Hulk Hogan takes on Gawker in Florida sex tape trial

Wrestler Hulk Hogan is asking a Florida jury to slam the gossip website Gawker for publishing a secretly recorded sex tape him in an unusual trial weighing a celebrity's privacy rights.
Wrestler Hulk Hogan is asking a Florida jury to slam the gossip website Gawker for publishing a secretly recorded sex tape him in an unusual trial weighing a celebrity's privacy rights.PHOTO: REUTERS

FLORIDA (REUTERS) - A lawyer for Hulk Hogan said editors of the Gawker website intended to harm the former professional wrestler when they posted an excerpt of a secretly recorded video of him engaged in an intimate sex act.

The online gossip site was motivated by power and brand promotion at Hogan's expense, lawyer Shane Vogt told jurors in Florida at the start of an unusual civil trial weighing a celebrity's privacy rights.

"They (Gawker) have essentially replaced sticks and stones with clicks and phones," Vogt said during his opening statement, noting that 2.5 million people had viewed the sex-tape clip during the six months it remained online.

Hogan, 62, is seeking US$100 million (S$138 million) in damages from Gawker for posting the nearly two-minute video of him having sex with the former wife of his then-best friend, radio shock jock Bubba the Love Sponge.

Attorneys for the longtime champion of World Wrestling Entertainment (WWE) and reality TV star say he had a right to expect privacy in a private bedroom and the video was filmed without his knowledge.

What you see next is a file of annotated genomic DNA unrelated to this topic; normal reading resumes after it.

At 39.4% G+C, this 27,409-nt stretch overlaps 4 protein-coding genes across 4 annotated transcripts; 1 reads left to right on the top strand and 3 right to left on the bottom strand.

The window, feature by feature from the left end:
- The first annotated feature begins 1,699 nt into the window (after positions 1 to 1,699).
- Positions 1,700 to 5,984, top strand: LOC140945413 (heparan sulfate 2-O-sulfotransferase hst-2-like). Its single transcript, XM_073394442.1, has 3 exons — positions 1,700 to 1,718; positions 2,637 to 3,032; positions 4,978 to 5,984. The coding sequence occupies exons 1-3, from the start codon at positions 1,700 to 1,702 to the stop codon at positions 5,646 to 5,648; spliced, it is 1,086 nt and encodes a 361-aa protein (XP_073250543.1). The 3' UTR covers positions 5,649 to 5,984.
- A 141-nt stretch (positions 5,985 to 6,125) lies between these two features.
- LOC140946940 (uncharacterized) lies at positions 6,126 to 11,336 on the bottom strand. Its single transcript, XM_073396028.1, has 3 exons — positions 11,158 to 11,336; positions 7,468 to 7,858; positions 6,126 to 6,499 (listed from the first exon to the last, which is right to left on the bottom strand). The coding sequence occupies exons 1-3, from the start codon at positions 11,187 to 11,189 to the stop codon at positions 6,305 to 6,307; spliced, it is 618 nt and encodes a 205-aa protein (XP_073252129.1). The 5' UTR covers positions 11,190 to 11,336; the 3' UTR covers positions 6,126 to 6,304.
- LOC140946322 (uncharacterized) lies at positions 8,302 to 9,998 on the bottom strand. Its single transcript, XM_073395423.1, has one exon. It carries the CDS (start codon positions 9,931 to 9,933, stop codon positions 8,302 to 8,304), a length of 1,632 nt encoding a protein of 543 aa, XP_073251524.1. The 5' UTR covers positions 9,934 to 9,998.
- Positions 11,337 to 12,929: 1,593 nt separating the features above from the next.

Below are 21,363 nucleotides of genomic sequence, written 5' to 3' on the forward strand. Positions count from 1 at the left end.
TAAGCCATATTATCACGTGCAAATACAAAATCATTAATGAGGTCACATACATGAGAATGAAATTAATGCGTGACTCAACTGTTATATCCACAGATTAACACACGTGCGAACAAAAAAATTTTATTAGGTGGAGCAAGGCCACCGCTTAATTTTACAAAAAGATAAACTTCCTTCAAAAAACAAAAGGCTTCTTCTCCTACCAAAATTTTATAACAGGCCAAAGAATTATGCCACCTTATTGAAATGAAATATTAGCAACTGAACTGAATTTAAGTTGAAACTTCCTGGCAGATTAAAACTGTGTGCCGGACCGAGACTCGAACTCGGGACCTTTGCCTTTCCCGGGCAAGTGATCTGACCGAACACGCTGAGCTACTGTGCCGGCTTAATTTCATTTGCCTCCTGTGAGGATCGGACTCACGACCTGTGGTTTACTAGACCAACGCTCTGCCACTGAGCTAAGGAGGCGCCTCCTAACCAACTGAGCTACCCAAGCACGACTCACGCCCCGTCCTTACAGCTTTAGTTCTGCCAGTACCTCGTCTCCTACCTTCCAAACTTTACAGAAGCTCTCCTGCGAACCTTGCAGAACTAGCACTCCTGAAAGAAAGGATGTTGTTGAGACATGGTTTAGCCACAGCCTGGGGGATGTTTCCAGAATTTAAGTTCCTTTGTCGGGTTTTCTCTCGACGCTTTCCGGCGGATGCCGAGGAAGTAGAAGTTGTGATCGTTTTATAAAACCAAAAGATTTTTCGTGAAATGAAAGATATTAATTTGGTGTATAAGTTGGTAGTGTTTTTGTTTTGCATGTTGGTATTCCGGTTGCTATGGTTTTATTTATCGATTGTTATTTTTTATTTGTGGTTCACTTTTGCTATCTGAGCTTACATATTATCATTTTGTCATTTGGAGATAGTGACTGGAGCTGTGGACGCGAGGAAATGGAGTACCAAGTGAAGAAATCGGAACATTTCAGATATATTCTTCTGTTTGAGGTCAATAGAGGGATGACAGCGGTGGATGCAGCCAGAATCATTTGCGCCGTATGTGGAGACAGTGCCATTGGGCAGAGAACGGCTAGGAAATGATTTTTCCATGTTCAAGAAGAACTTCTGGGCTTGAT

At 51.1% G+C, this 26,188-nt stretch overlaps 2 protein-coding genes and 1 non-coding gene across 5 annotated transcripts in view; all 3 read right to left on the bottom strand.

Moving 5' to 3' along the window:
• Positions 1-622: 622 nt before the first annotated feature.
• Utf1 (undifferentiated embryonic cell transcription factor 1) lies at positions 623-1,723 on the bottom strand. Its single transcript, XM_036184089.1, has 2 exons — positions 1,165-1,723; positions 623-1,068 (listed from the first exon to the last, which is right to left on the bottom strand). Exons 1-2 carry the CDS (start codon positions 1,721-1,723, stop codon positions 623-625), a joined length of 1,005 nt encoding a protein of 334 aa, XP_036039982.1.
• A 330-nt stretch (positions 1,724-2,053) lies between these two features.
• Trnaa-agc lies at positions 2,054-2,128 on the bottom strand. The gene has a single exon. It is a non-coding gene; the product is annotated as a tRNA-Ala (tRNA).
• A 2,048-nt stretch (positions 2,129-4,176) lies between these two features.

Gawker argues that its 2012 post is protected free speech under the First Amendment of the United States Constitution, and contends it was reporting on a celebrity who has publicly discussed his sex life.

Gawker's founder, Nick Denton, sat in the front row of the courtroom along with a former editor involved in the posting, AJ Daurlieo. "That is a high-stakes proposition, not just for Gawker, who is right now in the crosshairs, but for all of the people who exercise First Amendment rights," Seth Berlin, an attorney representing Gawker, said ahead of the trial.

A loss could put Gawker out of business, though the website will appeal an unfavourable verdict, he said.

Hogan, wearing one of his signature bandanas, is expected to be the first witness to take the stand during the trial in St Petersburg, located in the same county where he lives.

He will go by his legal name, Terry Bollea, for the court proceedings. He will acknowledge that he made mistakes, including the extramarital affair, Vogt said. "He is also going to tell you in his own words that there is still a private side of his life that exists in very few but very important places," Vogt said.